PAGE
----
Here's where the pseudo-feminist message becomes truly convoluted - where the "no, no, sister" mentality turns quickly into a barrage of needless slut-shaming. According to the Saturdays, you're not a lady if you're always on your knees. But what about the woman's choice? What about the girls at the bottom of a human pyramid? What about amputees? What about the pure and simple pleasure of administering a quality blow job?
The above piece of blistering self-contradiction speaks for itself.
"You're beautiful, I hope you know"I'm on your side, babe. Let's stand together against these pigs and bastards. I know you only act like a total whore to distract from your cripplingly low self esteem. I know this because no woman has ever had casual sex for pleasure. Women prefer commitment, soft kisses and Cath Kidston hot water bottle covers.
It is here that the grammar begins to deteriorate to the point of practical illegibility.
"He already had the milk so why would he go buy the cow?"I don't know, Mollie, maybe the cow has a better personality than you. Maybe the cow values herself as something more than a milk machine. Maybe the cow doesn't need David Gandy to buy her a Birkin bag in order to feel ok about herself. Maybe the cow has enough milk to go around. Maybe the cow doesn't feel devirginised or devalued for having shared a little milk. MAYBE THE COW DOESN'T WANT TO BE EXCHANGED FOR MONEY AT ALL?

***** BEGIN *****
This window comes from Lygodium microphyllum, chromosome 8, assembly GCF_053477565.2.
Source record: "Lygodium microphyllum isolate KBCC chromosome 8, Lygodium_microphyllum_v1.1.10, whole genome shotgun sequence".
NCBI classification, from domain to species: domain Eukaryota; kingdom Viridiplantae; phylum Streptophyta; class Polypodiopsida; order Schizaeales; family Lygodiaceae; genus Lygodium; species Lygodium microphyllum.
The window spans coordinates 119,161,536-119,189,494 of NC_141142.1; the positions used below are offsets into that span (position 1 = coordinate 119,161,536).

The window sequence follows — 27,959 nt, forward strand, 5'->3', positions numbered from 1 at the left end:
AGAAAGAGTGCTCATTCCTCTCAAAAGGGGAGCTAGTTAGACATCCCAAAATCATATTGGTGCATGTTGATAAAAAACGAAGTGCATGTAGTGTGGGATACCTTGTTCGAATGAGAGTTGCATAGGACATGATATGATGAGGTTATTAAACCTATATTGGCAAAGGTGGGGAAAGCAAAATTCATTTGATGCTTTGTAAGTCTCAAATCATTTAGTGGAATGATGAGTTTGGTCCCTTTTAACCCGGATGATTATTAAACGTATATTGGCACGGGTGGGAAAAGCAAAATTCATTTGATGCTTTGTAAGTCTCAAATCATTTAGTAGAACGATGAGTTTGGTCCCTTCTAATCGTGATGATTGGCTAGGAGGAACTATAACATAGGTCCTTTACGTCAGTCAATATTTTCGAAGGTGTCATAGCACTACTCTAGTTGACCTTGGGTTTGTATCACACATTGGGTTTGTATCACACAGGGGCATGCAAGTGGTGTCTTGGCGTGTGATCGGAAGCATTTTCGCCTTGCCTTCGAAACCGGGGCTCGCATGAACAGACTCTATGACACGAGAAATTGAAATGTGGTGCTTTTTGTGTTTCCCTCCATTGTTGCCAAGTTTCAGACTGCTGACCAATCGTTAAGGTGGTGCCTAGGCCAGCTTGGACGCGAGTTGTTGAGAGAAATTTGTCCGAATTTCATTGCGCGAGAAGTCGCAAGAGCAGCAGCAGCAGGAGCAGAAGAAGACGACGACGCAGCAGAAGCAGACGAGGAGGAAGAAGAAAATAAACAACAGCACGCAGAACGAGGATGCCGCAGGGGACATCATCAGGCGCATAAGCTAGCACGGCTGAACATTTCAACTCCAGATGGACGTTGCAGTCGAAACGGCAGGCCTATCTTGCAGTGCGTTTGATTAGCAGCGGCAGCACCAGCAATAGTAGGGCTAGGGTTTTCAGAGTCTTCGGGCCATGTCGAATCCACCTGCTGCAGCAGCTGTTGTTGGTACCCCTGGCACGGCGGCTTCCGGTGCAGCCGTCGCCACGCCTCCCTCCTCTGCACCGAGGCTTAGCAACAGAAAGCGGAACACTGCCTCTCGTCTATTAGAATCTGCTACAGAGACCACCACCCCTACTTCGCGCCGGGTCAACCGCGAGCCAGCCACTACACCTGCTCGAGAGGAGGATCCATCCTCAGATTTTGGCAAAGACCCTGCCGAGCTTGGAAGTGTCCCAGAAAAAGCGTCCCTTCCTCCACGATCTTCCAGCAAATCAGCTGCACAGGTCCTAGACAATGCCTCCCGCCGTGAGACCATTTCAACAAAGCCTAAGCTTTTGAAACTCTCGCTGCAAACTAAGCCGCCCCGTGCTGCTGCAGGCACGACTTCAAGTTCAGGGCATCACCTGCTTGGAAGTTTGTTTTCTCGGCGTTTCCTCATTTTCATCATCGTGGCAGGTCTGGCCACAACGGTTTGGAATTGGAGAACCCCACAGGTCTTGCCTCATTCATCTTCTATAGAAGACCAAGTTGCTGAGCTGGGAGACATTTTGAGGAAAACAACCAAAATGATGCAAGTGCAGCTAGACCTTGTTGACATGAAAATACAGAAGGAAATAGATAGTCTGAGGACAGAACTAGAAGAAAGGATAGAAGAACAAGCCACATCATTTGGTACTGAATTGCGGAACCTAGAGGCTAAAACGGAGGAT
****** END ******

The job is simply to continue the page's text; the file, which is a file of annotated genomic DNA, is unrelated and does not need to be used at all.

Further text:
It is at this point that the girls drop what Germaine Greer termed the "Sloppy seconds bomb" whereby a group of smiling glamazons gangbang a single man and then taunt all his future girlfriends about it. Because men are pigs. And women are sluts.
It's true, he probably will.
At this point we, the audience, are all so baffled by The Saturdays' delineated, postmodern attack on gender polarity that we begin to wonder if Gentleman is actually a call for universal transsexuality.